"We haven't been teaching women this is an opportunity that is available for them. That is the first step," said Anenberg. "The second step is telling women you can do this too and here's how."
She is partnering with WINTER, short for Women in Non Traditional Roles, which has a journeyman program for women interested in construction. And she is lining up more work for Girl Flip so she can hire other women as subcontractors, interior designers, and other positions.
"I have a Rolodex of 20 women with different levels and skills," said Anenberg.
One such colleague is Anni Aceian, 38, a gay woman based in the Palm Springs area who has been a licensed contractor for 15 years. She took an interest in construction at 18 when she bought her first condo.
"I did all the work and saw how much I loved it," recalled Aceian, who started out as a building appraiser.
When she and her now ex-wife sought to become mothers, they sold off their property staging company to a woman who remained in touch with Aceian. She happened to also be friends with Anenberg and recommended she reach out to Aceian last year to hire her to oversee a project.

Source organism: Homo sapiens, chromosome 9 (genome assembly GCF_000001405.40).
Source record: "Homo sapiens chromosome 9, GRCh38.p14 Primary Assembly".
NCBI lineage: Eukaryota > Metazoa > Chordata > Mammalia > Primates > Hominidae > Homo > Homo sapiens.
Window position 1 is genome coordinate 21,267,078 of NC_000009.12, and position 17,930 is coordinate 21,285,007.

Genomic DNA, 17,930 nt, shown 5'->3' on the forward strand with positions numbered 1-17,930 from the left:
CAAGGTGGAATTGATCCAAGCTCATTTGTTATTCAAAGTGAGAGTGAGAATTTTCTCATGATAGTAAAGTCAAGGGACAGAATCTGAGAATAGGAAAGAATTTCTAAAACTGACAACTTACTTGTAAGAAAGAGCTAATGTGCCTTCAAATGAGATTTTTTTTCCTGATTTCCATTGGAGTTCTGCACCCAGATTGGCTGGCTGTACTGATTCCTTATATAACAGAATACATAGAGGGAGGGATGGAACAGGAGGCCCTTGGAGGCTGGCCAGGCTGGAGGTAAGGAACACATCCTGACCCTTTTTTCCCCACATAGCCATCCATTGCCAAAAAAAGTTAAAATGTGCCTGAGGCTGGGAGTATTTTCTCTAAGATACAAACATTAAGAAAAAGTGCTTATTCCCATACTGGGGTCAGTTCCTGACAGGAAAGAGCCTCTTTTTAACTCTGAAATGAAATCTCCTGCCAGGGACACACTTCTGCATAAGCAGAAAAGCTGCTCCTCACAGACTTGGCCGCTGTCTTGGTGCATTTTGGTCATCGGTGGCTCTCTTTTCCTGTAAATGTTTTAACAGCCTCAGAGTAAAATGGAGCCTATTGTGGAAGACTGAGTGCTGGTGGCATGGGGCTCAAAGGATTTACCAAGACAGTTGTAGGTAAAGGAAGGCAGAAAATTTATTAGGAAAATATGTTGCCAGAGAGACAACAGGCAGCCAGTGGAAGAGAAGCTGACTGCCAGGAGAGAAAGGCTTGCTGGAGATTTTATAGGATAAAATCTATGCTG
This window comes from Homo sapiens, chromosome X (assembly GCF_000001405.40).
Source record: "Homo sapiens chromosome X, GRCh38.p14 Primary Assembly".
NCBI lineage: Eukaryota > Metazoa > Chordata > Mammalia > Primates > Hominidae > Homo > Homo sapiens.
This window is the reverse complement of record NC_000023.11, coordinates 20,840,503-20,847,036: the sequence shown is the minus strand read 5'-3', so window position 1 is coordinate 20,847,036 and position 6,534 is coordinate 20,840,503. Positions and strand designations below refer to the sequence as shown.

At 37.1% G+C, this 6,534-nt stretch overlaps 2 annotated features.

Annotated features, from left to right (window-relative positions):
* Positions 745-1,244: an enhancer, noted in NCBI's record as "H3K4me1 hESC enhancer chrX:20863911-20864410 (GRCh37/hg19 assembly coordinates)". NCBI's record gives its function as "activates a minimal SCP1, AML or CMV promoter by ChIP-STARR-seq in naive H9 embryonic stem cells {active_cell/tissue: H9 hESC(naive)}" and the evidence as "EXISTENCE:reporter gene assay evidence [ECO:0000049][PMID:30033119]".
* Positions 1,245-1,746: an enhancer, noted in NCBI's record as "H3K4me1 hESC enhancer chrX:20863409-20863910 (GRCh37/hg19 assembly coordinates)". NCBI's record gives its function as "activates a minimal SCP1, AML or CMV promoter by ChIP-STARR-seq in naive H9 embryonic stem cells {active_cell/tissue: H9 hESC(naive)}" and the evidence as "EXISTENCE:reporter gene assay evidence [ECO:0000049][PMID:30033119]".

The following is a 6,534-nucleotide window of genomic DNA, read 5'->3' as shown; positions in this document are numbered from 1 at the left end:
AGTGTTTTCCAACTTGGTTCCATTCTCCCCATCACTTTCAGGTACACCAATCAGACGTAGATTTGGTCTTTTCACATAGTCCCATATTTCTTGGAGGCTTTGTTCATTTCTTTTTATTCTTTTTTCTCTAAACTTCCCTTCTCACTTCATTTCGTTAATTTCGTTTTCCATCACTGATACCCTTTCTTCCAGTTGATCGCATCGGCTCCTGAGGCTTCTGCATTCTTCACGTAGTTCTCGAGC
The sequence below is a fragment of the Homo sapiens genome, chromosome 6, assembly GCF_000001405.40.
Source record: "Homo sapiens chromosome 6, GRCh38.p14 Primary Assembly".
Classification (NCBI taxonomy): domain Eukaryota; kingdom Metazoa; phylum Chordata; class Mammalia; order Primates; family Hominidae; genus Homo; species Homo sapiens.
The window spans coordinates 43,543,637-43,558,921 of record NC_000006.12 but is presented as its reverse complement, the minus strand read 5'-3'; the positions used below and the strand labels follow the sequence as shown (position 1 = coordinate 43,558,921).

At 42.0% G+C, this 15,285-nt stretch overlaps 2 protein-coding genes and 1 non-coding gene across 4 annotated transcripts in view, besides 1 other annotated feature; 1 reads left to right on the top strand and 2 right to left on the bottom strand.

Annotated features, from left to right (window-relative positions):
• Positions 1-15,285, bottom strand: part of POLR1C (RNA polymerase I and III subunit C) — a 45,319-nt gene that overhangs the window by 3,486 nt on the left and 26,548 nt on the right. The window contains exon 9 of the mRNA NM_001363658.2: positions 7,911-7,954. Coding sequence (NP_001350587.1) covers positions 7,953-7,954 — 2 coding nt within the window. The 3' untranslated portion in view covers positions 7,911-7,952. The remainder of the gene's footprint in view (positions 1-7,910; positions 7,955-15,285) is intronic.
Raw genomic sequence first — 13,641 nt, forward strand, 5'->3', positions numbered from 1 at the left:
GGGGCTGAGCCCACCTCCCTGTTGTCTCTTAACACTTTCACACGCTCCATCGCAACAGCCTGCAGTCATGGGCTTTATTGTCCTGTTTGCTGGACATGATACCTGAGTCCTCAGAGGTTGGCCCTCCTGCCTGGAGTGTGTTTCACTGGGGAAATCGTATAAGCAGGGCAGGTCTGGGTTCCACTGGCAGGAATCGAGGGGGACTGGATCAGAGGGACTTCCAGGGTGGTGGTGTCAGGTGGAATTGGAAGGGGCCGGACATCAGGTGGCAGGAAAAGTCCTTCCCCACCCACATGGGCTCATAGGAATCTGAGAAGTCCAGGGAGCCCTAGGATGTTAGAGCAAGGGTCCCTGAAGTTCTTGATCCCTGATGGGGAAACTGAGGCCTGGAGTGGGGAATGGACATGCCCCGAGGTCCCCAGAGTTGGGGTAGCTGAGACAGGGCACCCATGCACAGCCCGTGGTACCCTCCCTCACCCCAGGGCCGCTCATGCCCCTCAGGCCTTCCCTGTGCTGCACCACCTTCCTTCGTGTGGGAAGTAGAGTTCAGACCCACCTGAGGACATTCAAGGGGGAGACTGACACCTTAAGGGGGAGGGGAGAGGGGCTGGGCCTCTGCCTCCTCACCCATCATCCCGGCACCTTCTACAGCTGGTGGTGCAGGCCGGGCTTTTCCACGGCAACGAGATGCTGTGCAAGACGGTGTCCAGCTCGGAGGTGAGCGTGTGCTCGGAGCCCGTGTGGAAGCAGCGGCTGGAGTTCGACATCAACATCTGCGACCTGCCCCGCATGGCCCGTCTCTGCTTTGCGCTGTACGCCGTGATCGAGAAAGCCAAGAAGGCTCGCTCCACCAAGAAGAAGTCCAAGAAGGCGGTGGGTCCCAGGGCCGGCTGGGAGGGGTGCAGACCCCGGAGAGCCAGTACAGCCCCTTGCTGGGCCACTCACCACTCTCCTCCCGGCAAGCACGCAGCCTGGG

"I am both hands-on and a manager as well," Aceian explained of her role on the job site. "I like to be hands-on all the time."
Her main pitch for why other women should consider the construction industry as a career, said Aceian, is it pays well and is very enjoyable work. Plus, in housing starved California, the opportunities are plentiful.
"It is always a fun working environment, but it does get stressful," she said. "But there is so much advancement, and so much Erica and I can do to help train people. We want to empower everyone we can to get into this field."
Anenberg grew up in Encino and, at 13, came out as a lesbian. But even though her mom was best friends with gay men, she couldn't accept her daughter being gay.
"To this day, I still cry about it," recalled Anenberg. "It was a defining moment for me that changed my life, her unacceptance of me."